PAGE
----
Again the mechanism for enhanced symbiotum tolerance was via reactive
oxygen species which were reduced in endophyte-viral symbiotum compared to E- hosts or E + hosts without the viral endosymbiont (Márquez et al. 2007). Additional examples of putative mutualistic endophyte-plant interactions include work by Zhang and Nan (2010). Seedling growth was enhanced by endophyte colonization of Elymus sp. and comparisons of this host across populations with different levels of aridity indicated a positive correlation between endophyte presence, drought, and antioxidant production. Zhang and Nan (2010) concluded the increased seedling growth in response to drought resulted at least in part from higher antioxidant selleck activity. They found a positive effect of endophyte colonization on biomass, relative water content, and proline concentrations under low water conditions and essentially www.selleckchem.com/products/17-DMAG,Hydrochloride-Salt.html no effect of endophyte under conditions of high water (Zhang and Nan 2007). Few papers focused on a potential role of reactive oxygen species and/or antioxidant activity in endophyte
mediated plant resistance to pathogens (Table 1). For example, when tomatoes susceptible to Verticillium wilt were simultaneously inoculated with a virulent and avirulent fungal strain the virulent strain was unable to produce as much biomass in planta but continued to successfully stunt the plant’s growth (Shittu et al. 2009). When the avirulent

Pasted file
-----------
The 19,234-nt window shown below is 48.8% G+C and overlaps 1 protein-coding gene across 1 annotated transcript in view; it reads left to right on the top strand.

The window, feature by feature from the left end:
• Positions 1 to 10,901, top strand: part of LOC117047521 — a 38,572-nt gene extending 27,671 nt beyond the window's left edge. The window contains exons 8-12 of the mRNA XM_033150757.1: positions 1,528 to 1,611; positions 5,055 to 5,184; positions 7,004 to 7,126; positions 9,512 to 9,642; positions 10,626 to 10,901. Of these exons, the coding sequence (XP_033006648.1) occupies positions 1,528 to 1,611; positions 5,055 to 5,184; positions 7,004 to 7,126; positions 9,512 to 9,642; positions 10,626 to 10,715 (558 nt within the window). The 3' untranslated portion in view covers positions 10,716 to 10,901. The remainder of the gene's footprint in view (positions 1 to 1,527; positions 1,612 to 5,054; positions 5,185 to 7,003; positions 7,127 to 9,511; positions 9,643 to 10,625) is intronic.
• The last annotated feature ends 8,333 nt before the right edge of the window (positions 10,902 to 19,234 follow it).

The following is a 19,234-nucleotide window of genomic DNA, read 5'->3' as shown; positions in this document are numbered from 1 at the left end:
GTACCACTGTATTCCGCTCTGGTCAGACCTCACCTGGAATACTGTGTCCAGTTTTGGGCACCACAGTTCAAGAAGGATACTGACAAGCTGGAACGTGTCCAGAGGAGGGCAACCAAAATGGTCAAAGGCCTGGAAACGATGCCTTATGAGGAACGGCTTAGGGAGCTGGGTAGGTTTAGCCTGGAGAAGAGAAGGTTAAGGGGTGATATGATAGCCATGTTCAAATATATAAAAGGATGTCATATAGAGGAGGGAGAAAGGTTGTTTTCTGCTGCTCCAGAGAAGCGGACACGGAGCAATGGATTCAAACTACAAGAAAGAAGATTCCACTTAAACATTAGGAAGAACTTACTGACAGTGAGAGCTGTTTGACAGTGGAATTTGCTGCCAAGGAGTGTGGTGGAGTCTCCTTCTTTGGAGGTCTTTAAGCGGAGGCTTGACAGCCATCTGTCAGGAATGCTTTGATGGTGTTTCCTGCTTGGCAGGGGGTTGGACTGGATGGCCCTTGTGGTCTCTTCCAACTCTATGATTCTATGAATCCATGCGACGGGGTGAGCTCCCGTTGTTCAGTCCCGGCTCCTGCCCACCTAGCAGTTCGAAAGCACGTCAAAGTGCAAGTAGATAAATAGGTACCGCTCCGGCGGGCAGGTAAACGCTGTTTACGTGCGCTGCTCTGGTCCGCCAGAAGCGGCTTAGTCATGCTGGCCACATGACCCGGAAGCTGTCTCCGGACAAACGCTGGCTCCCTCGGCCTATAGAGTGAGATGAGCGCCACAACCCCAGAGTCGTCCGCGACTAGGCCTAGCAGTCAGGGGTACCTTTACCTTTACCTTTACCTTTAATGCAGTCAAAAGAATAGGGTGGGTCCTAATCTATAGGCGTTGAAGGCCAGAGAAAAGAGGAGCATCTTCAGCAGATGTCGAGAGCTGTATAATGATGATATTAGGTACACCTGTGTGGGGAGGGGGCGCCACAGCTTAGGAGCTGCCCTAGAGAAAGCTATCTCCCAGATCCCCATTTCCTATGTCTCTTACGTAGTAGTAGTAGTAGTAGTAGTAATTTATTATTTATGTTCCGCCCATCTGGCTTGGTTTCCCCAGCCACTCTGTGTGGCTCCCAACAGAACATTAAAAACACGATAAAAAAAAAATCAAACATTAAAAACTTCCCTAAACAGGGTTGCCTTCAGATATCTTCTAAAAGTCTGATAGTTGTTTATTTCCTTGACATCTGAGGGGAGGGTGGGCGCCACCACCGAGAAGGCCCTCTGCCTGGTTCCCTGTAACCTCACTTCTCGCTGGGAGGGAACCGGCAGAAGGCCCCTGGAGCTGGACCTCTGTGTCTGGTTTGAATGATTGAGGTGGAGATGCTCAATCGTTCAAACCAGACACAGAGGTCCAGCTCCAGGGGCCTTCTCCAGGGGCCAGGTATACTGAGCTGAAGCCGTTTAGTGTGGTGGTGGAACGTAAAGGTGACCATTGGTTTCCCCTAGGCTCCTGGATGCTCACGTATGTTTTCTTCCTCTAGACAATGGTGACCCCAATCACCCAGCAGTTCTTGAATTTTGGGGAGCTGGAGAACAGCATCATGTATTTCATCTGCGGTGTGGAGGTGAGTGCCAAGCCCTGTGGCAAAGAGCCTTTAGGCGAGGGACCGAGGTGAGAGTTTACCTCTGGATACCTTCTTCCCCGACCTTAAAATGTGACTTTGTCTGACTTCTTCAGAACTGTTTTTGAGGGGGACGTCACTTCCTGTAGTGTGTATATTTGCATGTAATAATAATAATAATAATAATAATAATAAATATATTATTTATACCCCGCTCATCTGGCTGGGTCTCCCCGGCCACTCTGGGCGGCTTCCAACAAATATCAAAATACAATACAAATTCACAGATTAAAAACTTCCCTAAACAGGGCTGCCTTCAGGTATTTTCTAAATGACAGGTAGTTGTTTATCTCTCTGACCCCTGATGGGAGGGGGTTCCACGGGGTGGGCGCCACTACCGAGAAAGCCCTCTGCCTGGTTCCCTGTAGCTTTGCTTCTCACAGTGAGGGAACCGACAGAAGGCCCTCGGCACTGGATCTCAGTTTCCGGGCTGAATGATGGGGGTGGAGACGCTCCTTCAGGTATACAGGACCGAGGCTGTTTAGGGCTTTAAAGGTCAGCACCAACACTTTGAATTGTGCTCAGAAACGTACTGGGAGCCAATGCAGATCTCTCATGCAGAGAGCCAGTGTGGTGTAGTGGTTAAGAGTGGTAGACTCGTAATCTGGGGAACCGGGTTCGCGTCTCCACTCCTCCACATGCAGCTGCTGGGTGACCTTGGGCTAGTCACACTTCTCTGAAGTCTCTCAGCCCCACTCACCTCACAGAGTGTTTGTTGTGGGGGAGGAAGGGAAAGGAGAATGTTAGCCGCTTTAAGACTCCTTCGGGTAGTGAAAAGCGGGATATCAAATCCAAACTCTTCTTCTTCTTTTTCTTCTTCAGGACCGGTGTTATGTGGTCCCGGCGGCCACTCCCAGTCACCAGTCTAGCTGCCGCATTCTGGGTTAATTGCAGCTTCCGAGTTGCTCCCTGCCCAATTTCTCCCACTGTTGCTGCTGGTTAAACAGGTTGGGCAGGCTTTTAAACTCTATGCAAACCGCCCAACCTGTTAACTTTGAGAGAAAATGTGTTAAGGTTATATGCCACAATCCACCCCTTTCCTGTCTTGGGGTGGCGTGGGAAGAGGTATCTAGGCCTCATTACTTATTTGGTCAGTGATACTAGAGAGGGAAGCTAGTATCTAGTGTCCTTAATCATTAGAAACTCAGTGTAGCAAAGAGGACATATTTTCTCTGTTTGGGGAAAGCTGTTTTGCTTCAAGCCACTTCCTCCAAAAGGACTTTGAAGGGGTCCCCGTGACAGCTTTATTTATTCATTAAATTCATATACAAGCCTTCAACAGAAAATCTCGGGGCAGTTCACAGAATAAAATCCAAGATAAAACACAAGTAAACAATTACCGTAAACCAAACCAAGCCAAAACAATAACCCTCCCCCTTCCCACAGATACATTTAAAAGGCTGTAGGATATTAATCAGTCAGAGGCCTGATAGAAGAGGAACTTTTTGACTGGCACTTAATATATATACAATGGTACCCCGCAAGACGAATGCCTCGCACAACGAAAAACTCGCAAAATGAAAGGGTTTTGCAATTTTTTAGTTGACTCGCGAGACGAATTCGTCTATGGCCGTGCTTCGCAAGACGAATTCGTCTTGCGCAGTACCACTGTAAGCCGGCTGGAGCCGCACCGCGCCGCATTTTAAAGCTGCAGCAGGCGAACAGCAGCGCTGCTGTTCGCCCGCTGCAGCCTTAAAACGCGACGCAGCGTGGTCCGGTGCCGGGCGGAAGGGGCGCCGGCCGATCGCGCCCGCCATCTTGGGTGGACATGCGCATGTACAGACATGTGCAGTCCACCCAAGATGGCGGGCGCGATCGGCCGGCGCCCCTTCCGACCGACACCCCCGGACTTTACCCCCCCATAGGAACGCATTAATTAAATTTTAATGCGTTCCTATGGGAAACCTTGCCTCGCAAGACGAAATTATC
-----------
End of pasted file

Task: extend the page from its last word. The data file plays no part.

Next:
strain was the only colonizer of the host, plant growth was significantly enhanced. Associated with this result was increased expression of ACY-241 ic50 signaling genes potentially responsible for increased reactive oxygen species activity and subsequent increases in antioxidant activity (Shittu et al. 2009). As with the root endophytes, benefits from shoot endophyte colonization do not come without associated costs and disadvantages Demeclocycline to the host plant (Ahlholm et al. 2000; Cheplick and Faeth 2009). For example, Hahn et al. 2008 evaluated E + and E- host response to 26 days of drought and found only plant genotype significantly affected host physiological responses. Proline and alkaloid production was not significantly different in E + plants exposed to drought versus adequate watering; however, there was a 30% increase in the baseline levels of proline in E + compared with E- plants. It is important to note, increased proline did not correlate with increased plant biomass. Nonetheless, water uptake was significantly higher in E + plants under both control and drought treatments. Whether this leads to increased host survival was not tested. Another example of low or no host response to endophyte colonization was reported by Bonnet et al. (2000). They looked at host vegetative growth and antioxidant activity in response to multiple levels of zinc, including toxic levels.